On the eve of what is now to be the series finale of Kim's Convenience, I hoped I'd be at a point where I could speak about it with a clear head. But the truth is I'm still pretty f**king angry. Hours of therapy are sure to follow. <br><br>You all deserved a proper ending.—@SimuLiu
Although the exact reason behind Kim's coming to an end is unknown, Lee said Choi — who has refrained from speaking on the cancellation — ultimately told the cast in late January that he was leaving, after Lee tried unsuccessfully to convince him to stay. The series' co-creator, Kevin White, also departed, which left the cast with the decision to either continue without them or stop.
Lee said that wasn't much of a choice.
"Kim's was so unique because you had an all-Asian cast. And if you don't have someone who's Asian, who's part of the producing team, the optics look terrible," he said.
"Unfortunately, the industry, the way it is, it's very difficult to find somebody of that calibre to step in and replace someone like Ins Choi."
Lee said that only served to reinforce the necessity of more representation in the Canadian entertainment industry: if there are more BIPOC producers, showrunners and writers, they will gain the experience to eventually create shows of their own.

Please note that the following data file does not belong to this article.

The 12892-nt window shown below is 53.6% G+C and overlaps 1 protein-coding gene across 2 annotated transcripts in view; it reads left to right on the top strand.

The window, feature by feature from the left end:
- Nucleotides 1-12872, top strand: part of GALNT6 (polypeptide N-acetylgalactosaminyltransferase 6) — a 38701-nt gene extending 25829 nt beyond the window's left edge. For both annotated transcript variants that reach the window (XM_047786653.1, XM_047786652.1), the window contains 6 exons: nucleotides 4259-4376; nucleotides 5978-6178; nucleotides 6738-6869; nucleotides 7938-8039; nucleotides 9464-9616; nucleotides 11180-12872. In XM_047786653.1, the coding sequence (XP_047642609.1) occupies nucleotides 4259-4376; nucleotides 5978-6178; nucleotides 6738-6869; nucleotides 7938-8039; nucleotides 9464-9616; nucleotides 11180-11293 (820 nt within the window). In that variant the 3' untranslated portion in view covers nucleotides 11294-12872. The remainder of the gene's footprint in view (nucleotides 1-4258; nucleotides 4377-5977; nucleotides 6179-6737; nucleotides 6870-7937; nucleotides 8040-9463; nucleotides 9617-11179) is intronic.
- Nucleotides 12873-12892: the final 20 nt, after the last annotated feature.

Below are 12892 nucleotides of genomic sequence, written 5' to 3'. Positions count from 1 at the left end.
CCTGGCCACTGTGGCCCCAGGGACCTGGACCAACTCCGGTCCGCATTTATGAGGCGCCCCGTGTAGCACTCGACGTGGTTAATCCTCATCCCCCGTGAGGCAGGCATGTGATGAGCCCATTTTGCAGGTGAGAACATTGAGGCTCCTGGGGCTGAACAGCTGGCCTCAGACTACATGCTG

'Why is that the only show?'
But the fact there are so few options for Choi's replacement could have something to do with why the show was so popular in the first place. In an interview with CBC about the entertainment industry's hypersexualition of Asian women, Second Jen co-creator Amanda Joy pointed to the outcry over the cancellation of Kim's Convenience as evidence it was doing more for representation than should be expected.
"When you have so few shows that are representing a community ... when they end, the impact of that is felt in such a greater way," she said.
"Of course, it's sad when the show ends. But also, why is that the only show?"
And without more diverse shows such as Kim's Convenience as a way into the industry, those creators have a more difficult time positioning themselves to one day launch their own projects.
That's what Justin Wu, a photographer turned TV director, believes. He got his start in the industry after cold-calling writers with Kim's Convenience, and they ended up giving him the opportunity to direct an episode in the show's fifth season.
But, he admitted, that is in no way a common path. For other BIPOC artists, Wu said, it's usually not that simple.